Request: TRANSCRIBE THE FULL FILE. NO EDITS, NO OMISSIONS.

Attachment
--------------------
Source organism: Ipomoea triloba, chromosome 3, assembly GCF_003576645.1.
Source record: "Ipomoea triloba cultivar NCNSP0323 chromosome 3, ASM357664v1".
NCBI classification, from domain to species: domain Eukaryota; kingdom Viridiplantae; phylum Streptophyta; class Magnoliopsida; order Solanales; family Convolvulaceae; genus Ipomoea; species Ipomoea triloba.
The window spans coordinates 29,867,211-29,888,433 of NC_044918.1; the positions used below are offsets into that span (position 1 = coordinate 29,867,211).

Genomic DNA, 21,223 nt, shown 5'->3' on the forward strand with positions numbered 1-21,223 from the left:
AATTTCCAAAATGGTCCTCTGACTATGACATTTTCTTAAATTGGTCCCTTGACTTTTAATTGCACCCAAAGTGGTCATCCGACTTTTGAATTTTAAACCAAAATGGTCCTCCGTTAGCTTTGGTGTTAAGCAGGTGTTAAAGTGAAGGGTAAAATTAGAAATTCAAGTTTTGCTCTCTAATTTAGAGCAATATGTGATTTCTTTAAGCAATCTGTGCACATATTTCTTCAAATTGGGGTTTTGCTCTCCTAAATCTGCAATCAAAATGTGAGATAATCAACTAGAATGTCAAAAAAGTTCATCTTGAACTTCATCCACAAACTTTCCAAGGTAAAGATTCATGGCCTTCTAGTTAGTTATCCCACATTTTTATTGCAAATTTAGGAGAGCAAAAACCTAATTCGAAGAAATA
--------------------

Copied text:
Source organism: Ipomoea triloba, chromosome 3, assembly GCF_003576645.1.
Source record: "Ipomoea triloba cultivar NCNSP0323 chromosome 3, ASM357664v1".
NCBI classification, from domain to species: domain Eukaryota; kingdom Viridiplantae; phylum Streptophyta; class Magnoliopsida; order Solanales; family Convolvulaceae; genus Ipomoea; species Ipomoea triloba.
The window spans coordinates 29,867,211-29,888,433 of NC_044918.1; the positions used below are offsets into that span (position 1 = coordinate 29,867,211).

Genomic DNA, 21,223 nt, shown 5'->3' on the forward strand with positions numbered 1-21,223 from the left:
AATTTCCAAAATGGTCCTCTGACTATGACATTTTCTTAAATTGGTCCCTTGACTTTTAATTGCACCCAAAGTGGTCATCCGACTTTTGAATTTTAAACCAAAATGGTCCTCCGTTAGCTTTGGTGTTAAGCAGGTGTTAAAGTGAAGGGTAAAATTAGAAATTCAAGTTTTGCTCTCTAATTTAGAGCAATATGTGATTTCTTTAAGCAATCTGTGCACATATTTCTTCAAATTGGGGTTTTGCTCTCCTAAATCTGCAATCAAAATGTGAGATAATCAACTAGAATGTCAAAAAAGTTCATCTTGAACTTCATCCACAAACTTTCCAAGGTAAAGATTCATGGCCTTCTAGTTAGTTATCCCACATTTTTATTGCAAATTTAGGAGAGCAAAAACCTAATTCGAAGAAATA